Workers’ compensation, also called workman’s comp, is a type of insurance that grants benefits to employees who are injured on the job or who develop a health condition related to their work duties. This insurance provides compensation for financial damages related to the incident, including healthcare expenses, lost wages, and any other losses.
This is a key concept for contractors and employers. According to research on workplace injuries from the Bureau of Labor Statistics, contractors working in the fields of natural resource management, construction, or maintenance have a work-related injury incidence rate that is 78.9% higher than the national average. Indeed, nearly 170,000 cases occur each year. That’s a big number, and the financial damages associated with these claims are considerable. This is part of the reason why state or local governments typically require contractors to have workers’ compensation insurance before hiring any staff.
To understand your options and rights, it’s important to get a clear understanding of who workers’ compensation protects and how it works. This article will provide insight on this topic and give you the information needed to understand how to address workplace injuries.
What Does Workers’ Compensation Cover?
In most states, businesses with employees must carry workers’ compensation coverage. Specifics vary from state to state, so you should review your state’s requirements to understand your legal obligations and rights. For instance, some states mandate that employers must have workers’ comp if they exceed a certain minimum number of employees, and others may waive this coverage requirement for particular fields of work. You can find a state-by-state comparison on the National Federation of Independent Business website.
Workers’ compensation differs from contractor or general liability insurance because it covers employees — not other individuals on a business’s premises. Any individual seeking a contractor license typically needs to furnish a certificate of insurance to complete the process, but workers’ compensation is not required unless a contractor is looking to hire others, either for an individual project or as permanent employees.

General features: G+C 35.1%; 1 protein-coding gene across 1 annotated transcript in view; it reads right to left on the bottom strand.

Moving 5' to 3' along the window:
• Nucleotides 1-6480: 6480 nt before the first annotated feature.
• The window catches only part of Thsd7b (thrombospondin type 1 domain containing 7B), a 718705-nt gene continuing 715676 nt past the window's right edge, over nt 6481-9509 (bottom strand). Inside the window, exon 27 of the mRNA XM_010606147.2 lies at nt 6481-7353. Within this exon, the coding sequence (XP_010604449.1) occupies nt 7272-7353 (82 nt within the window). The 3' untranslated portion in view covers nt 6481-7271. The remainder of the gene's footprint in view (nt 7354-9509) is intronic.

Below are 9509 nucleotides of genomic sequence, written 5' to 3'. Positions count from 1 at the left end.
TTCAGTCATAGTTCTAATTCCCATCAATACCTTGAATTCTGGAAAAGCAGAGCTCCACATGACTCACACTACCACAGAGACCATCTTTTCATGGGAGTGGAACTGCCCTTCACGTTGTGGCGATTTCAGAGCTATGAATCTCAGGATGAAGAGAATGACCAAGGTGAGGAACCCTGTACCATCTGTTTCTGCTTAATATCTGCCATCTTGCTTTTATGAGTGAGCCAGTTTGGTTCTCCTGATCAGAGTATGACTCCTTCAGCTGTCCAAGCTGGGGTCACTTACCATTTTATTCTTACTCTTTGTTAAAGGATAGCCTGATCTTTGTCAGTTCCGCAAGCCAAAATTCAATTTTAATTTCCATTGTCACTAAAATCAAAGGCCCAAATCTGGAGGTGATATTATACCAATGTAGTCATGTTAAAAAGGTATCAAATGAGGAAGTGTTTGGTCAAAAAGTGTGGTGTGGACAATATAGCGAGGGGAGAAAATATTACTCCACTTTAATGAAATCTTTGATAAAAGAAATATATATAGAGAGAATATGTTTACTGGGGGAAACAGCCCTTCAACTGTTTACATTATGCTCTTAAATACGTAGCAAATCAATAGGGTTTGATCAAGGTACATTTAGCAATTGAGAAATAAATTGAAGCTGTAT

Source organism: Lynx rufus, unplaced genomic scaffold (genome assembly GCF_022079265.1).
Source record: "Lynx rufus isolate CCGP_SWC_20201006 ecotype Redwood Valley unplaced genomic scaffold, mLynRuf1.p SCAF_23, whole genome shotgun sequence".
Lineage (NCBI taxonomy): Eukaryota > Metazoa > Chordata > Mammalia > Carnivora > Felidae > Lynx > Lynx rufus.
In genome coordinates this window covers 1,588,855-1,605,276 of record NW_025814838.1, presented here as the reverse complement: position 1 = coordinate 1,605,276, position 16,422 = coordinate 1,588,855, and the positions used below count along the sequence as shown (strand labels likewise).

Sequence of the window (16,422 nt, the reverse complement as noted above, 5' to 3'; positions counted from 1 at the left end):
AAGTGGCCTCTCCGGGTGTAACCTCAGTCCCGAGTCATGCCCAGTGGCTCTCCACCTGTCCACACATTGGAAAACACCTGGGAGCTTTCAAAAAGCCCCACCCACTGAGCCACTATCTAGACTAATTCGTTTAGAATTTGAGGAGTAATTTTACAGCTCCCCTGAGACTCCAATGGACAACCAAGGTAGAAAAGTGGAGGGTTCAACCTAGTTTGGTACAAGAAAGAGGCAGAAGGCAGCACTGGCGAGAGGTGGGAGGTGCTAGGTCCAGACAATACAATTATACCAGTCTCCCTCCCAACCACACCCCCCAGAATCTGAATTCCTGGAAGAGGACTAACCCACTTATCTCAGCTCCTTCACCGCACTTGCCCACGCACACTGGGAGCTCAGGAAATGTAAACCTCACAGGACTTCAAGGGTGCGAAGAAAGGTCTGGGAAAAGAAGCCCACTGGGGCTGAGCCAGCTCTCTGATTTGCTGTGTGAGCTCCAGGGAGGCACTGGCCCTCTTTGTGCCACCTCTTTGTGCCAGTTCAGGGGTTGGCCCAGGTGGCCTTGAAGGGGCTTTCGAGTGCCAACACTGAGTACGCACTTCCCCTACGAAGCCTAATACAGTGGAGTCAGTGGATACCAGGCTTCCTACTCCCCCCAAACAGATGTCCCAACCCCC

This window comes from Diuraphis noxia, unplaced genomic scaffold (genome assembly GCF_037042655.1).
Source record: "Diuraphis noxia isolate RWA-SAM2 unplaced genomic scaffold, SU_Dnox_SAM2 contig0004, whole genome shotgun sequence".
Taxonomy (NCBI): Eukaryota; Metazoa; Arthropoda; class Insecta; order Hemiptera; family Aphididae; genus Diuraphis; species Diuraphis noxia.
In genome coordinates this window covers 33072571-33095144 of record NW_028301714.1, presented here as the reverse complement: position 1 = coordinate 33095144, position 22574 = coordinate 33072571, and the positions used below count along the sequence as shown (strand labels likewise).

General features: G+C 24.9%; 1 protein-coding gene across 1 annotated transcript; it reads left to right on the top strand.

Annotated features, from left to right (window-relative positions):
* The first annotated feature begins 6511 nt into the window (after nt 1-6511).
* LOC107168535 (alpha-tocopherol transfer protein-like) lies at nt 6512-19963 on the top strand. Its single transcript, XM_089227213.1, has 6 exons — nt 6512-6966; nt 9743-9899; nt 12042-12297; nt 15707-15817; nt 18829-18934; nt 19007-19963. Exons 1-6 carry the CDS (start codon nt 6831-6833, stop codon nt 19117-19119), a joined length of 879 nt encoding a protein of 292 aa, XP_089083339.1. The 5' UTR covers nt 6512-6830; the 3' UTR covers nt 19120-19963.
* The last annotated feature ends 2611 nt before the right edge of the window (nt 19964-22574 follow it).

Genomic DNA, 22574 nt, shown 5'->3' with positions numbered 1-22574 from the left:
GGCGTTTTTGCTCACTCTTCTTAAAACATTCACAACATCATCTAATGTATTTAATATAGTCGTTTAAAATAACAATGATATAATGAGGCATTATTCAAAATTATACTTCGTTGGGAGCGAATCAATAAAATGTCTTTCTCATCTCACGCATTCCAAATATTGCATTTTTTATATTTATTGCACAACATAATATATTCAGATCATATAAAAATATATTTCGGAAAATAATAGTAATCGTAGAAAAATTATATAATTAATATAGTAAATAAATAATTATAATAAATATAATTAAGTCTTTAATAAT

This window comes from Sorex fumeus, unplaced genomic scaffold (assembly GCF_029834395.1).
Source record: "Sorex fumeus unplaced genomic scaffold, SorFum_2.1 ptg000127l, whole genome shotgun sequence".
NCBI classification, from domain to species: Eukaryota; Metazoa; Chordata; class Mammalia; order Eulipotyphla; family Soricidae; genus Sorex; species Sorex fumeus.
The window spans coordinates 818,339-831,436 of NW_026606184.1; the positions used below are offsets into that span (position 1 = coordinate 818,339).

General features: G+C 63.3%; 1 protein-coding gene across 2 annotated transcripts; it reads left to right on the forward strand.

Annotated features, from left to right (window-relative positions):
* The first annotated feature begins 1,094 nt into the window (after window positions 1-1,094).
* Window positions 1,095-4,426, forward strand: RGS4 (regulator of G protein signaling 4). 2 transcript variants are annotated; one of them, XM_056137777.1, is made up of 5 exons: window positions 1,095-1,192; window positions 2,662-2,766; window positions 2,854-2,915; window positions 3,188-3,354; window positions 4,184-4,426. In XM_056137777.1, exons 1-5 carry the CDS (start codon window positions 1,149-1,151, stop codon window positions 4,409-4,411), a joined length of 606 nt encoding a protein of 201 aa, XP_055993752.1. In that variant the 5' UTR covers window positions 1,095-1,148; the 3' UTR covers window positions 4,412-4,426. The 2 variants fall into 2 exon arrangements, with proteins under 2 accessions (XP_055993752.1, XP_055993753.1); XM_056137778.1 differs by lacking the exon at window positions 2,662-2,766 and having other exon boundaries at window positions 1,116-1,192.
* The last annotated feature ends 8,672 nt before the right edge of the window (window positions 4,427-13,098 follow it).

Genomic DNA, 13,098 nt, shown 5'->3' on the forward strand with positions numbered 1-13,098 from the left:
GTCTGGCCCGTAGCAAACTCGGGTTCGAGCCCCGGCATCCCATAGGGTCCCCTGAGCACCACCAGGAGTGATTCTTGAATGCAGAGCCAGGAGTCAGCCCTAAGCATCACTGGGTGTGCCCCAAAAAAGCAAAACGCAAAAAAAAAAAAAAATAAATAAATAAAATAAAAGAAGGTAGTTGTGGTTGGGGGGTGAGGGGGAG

Workers’ compensation protects both employers and employees in a variety of different ways. When employees suffer an injury during work, they or their family may be financially compensated for the following damages, if applicable:
- Missed wages;
- Medical and ongoing care costs;
- Disability benefits;
- Accommodations for when the employee returns to work;
- Death benefits and funeral expenses.
Workers’ compensation applies to all types of disabilities — temporary, permanent, full, or partial. This includes occupational illnesses, such as those resulting from exposure to certain substances, as well as repetitive strain or stress injuries.
Note that injuries that occur outside of work or due to employee negligence (such as those resulting from intoxication or deliberate self-injury) may not be covered by this coverage. The length of workers’ comp benefits can also vary by state, you should look into your state’s regulations for more information.
This insurance also reduces employer liability for workplace injuries or illnesses resulting from work. Workers’ compensation protects employers from being sued by employees to cover such damages.
Are Independent Contractors Eligible for Workers’ Compensation Benefits?
Independent contractors are generally not covered for workers’ compensation benefits, and employers are not required to provide such coverage for 1099 contractors. Some states — Idaho and Oregon, among others — may require that contractors show evidence of both general liability and workers’ compensation coverage. These contractors may also be able to take advantage of self-employed health insurance to protect themselves from injuries on the job.
On a side note, keep in mind that some unscrupulous employers may misclassify employees as 1099 contractors in order to avoid paying for workers’ compensation. If a business can be proven to be engaging in this illegal practice, workers may be able to take legal action against them.
How Does Workers’ Compensation Work?